Specify column data types in the QueryNew function
  1. Type a QueryNewfunction, specifying the column names in the first parameter and the data types in the second parameter, as the following example shows:

    <cfset qInstruments = queryNew("name, instrument, years_playing", "CF_SQL_VARCHAR, CF_SQL_VARCHAR, CF_SQL_INTEGER")>

     

Note: To see the metadata for a Query of Queries, use the GetMetaData function.

Specify the column data types in the QueryAddColumn function
  1. Create a query by specifying the QueryNew function with no parameters.

    <cfset myQuery = QueryNew("")>

     

  2. Add and populate a column with the QueryAddColumnfunction, specifying the data type in the third parameter:

    <cfset FastFoodArray = ArrayNew(1)>
    <cfset FastFoodArray[1] = "French Fries">
    <cfset FastFoodArray[2] = "Hot Dogs">
    <cfset FastFoodArray[3] = "Fried Clams">
    <cfset FastFoodArray[4] = "Thick Shakes">
    <!--- Use the array to add a column to the query. --->
    <cfset nColumnNumber = QueryAddColumn(myQuery, "FastFood", "CF_SQL_VARCHAR",
    FastFoodArray)>

     

If you do not specify the data type, ColdFusion examines the first 50 rows of each column to determine the data type when performing conditional expressions. 
In some cases, ColdFusion can guess a data type that is inappropriate for your application. In particular, if you use columns in a WHERE clause or other conditional expression, the data types must be compatible. If they are not compatible, use the CAST function to recast one of the columns to a compatible data type. For more information on casting, see Using the CAST function below. For more information on data type compatibility, see Understanding Query of Queries processing belowUnderstanding Query of Queries processingUnderstanding Query of Queries processing.

Note: Specifying the data type in the QueryNew function helps you avoid compatibility issues.

Using the CAST function

In some cases, the data type of a column is not compatible with the processing you want to do. For example, query columns returned by the cfhttp tag are all of type CF_SQL_VARCHAR, even if the contents are numeric. In this case, use the Query of Queries CAST function to convert a column value into an expression of the correct data type.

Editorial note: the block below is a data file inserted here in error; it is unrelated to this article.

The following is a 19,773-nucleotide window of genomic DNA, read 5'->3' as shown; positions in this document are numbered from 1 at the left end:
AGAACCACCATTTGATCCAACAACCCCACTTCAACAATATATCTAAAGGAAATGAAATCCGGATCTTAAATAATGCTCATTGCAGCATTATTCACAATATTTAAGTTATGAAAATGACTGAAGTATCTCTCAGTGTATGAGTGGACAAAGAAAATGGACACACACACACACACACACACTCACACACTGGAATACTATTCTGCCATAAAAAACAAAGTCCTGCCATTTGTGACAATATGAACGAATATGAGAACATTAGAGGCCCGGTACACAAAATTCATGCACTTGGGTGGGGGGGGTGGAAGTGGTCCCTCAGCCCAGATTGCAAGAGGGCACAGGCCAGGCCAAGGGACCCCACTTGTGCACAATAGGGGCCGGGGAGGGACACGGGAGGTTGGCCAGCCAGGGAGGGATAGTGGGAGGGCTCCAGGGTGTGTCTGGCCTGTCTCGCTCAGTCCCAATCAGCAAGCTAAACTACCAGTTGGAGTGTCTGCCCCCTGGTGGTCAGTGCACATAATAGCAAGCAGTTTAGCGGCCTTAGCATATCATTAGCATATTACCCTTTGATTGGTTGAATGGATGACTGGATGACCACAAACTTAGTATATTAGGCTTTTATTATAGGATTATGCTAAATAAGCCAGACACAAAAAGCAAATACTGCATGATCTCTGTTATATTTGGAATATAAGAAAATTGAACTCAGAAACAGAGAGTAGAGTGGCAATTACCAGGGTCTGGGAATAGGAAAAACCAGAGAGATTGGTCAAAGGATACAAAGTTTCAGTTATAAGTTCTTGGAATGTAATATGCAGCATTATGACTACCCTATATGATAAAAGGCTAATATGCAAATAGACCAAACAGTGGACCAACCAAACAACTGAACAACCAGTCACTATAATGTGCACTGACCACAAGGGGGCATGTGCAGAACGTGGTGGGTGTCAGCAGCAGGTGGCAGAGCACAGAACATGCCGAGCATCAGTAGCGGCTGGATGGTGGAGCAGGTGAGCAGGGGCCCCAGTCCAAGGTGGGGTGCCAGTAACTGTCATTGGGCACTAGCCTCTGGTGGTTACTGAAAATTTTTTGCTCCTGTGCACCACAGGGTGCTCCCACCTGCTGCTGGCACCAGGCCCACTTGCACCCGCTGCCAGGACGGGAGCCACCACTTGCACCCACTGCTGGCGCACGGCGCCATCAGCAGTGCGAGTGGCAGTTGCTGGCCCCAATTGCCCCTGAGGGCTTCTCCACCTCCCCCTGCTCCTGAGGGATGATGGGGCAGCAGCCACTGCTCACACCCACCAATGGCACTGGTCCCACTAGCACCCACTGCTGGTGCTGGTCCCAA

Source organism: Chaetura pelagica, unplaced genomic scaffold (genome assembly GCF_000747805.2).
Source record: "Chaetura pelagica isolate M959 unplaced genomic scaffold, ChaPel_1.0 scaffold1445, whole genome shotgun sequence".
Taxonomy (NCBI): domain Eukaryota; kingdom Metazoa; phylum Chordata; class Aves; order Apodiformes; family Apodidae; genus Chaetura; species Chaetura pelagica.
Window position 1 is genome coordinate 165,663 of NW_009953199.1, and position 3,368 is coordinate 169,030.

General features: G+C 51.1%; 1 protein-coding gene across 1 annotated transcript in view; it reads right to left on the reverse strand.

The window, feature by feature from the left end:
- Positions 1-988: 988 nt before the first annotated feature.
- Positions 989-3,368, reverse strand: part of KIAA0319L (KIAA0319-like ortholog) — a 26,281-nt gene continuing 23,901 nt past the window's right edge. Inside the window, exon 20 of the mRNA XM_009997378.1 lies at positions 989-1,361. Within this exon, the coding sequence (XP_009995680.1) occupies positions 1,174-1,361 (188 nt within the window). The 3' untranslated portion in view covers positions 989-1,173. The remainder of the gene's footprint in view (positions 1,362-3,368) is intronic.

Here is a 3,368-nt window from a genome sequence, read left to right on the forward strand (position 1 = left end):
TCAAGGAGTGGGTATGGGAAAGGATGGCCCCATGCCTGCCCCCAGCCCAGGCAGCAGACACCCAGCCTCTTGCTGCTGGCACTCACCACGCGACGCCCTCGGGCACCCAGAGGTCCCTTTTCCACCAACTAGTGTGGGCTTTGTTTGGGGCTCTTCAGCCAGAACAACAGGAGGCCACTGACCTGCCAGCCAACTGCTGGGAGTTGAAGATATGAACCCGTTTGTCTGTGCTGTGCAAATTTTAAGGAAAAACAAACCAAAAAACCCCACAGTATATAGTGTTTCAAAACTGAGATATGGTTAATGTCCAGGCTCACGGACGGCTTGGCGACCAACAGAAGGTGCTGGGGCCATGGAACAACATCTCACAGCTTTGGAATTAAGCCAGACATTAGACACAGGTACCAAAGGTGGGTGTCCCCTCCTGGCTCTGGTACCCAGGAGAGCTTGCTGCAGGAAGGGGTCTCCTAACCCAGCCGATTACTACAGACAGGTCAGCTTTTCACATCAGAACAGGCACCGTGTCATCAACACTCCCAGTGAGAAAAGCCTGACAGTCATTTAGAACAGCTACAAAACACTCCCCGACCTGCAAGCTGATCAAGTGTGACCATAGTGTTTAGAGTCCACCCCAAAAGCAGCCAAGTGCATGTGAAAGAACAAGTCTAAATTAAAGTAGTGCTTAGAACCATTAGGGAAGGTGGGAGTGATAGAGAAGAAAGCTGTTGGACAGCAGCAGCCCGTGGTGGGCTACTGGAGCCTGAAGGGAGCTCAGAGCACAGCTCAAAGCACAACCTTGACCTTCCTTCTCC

The syntax for the CAST function is as follows:

CAST ( expression AS castType )

Where castType is one of the following:

  • BINARY
  • BIGINIT
  • BIT
  • DATE
  • DECIMAL
  • DOUBLE
  • INTEGER
  • TIME
  • TIMESTAMP
  • VARCHAR
    For example:

<cfhttp url="http://quote.yahoo.com/download/quotes.csv?Symbols=csco,jnpr&format=sc1l1&ext=.csv"
method="GET"
name="qStockItems"
columns="Symbol,Change,LastTradedPrice"
textqualifier=""""
delimiter=","
firstrowasheaders="no">
<cfoutput>
<cfdump var="#qStockItems#">
<cfdump var="#qStockItems.getColumnNames()#">
</cfoutput>

<cfoutput>
<cfloop index="i" from="1" to="#arrayLen(qStockItems.getColumnNames())#">
#qStockItems.getMetaData().getColumnTypeName(javaCast("int",i))#<br/>
</cfloop>
</cfoutput>
<cftry>
<cfquery name="hello" dbtype="query">
SELECT SUM(CAST(qStockItems.LastTradedPrice as INTEGER))
AS SUMNOW from qStockItems
</cfquery>
<cfcatch>Error in Query of Queries</cfcatch>
</cftry>

<cfoutput>
<cfdump var="#hello#">
</cfoutput>

Using aggregate functions

Aggregate functions operate on a set of data and return a single value. Use these functions for retrieving summary information from a table, as opposed to retrieving an entire table and then operating on the recordset of the entire table.
Consider using aggregate functions to perform the following operations:

  • To display the average of a column
  • To count the number of rows for a column
  • To find the earliest date in a column
    Since not every relational database management system (RDBMS) supports all aggregate functions, refer to the documentation of your database. The following table lists the aggregate functions that Query of Queries supports:

Function

Description

AVG()

Returns the average (mean) for a column.

COUNT()

Returns the number of rows in a column.

MAX()

Returns the largest value of a column.

MIN()

Returns the lowest value of a column.

SUM()

Returns the sum of values of a column.

Syntax

([ALL | DISTINCT] numeric_exp)

Example

The following example uses the AVG() function to retrieve the average IQ of all terriers:

FROM Dogs
WHERE breed LIKE '%Terrier';

Arbitrary expressions in aggregate functions

Query of Queries supports aggregate functions of any arbitrary expression, as follows:

FROM roysched
GROUP BY lorange;

Aggregate functions in arbitrary expressions